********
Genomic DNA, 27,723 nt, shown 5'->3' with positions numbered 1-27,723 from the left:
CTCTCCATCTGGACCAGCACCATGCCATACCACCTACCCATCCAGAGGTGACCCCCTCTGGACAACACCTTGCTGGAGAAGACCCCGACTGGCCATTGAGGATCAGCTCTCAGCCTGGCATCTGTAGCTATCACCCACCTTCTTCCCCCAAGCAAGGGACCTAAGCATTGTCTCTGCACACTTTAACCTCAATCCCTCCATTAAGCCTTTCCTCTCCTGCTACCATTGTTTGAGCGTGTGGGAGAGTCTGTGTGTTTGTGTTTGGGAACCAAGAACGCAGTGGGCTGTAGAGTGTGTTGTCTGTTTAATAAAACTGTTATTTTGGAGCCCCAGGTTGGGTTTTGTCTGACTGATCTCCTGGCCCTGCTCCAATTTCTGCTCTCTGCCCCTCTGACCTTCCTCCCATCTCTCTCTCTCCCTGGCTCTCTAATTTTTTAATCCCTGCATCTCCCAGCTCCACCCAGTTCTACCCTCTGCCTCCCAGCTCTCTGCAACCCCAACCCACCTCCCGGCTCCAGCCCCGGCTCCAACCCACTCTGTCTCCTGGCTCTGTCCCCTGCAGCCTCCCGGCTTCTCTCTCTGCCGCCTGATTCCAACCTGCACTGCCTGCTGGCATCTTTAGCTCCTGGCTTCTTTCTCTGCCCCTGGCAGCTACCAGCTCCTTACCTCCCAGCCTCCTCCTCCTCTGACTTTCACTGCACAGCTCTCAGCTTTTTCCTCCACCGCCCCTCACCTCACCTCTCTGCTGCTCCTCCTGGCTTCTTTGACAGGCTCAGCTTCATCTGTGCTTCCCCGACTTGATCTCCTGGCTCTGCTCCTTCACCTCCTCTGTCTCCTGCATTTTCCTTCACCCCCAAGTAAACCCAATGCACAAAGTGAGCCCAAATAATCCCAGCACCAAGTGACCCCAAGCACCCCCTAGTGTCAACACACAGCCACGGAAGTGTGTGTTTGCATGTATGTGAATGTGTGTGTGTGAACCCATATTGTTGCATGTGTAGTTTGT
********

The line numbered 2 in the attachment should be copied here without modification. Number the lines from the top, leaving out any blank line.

CTCTCCATCTGGACCAGCACCATGCCATACCACCTACCCATCCAGAGGTGACCCCCTCTGGACAACACCTTGCTGGAGAAGACCCCGACTGGCCATTGAGGATCAGCTCTCAGCCTGGCATCTGTAGCTATCACCCACCTTCTTCCCCCAAGCAAGGGACCTAAGCATTGTCTCTGCACACTTTAACCTCAATCCCTCCATTAAGCCTTTCCTCTCCTGCTACCATTGTTTGAGCGTGTGGGAGAGTCTGTGTGTTTGTGTTTGGGAACCAAGAACGCAGTGGGCTGTAGAGTGTGTTGTCTGTTTAATAAAACTGTTATTTTGGAGCCCCAGGTTGGGTTTTGTCTGACTGATCTCCTGGCCCTGCTCCAATTTCTGCTCTCTGCCCCTCTGACCTTCCTCCCATCTCTCTCTCTCCCTGGCTCTCTAATTTTTTAATCCCTGCATCTCCCAGCTCCACCCAGTTCTACCCTCTGCCTCCCAGCTCTCTGCAACCCCAACCCACCTCCCGGCTCCAGCCCCGGCTCCAACCCACTCTGTCTCCTGGCTCTGTCCCCTGCAGCCTCCCGGCTTCTCTCTCTGCCGCCTGATTCCAACCTGCACTGCCTGCTGGCATCTTTAGCTCCTGGCTTCTTTCTCTGCCCCTGGCAGCTACCAGCTCCTTACCTCCCAGCCTCCTCCTCCTCTGACTTTCACTGCACAGCTCTCAGCTTTTTCCTCCACCGCCCCTCACCTCACCTCTCTGCTGCTCCTCCTGGCTTCTTTGACAGGCTCAGCTTCATCTGTGCTTCCCCGACTTGATCTCCTGGCTCTGCTCCTTCACCTCCTCTGTCTCCTGCATTTTCCTTCACCCCCAAGTAAACCCAATGCACAAAGTGAGCCCAAATAATCCCAGCACCAAGTGACCCCAAGCACCCCCTAGTGTCAACACACAGCCACGGAAGTGTGTGTTTGCATGTATGTGAATGTGTGTGTGTGAACCCATATTGTTGCATGTGTAGTTTGT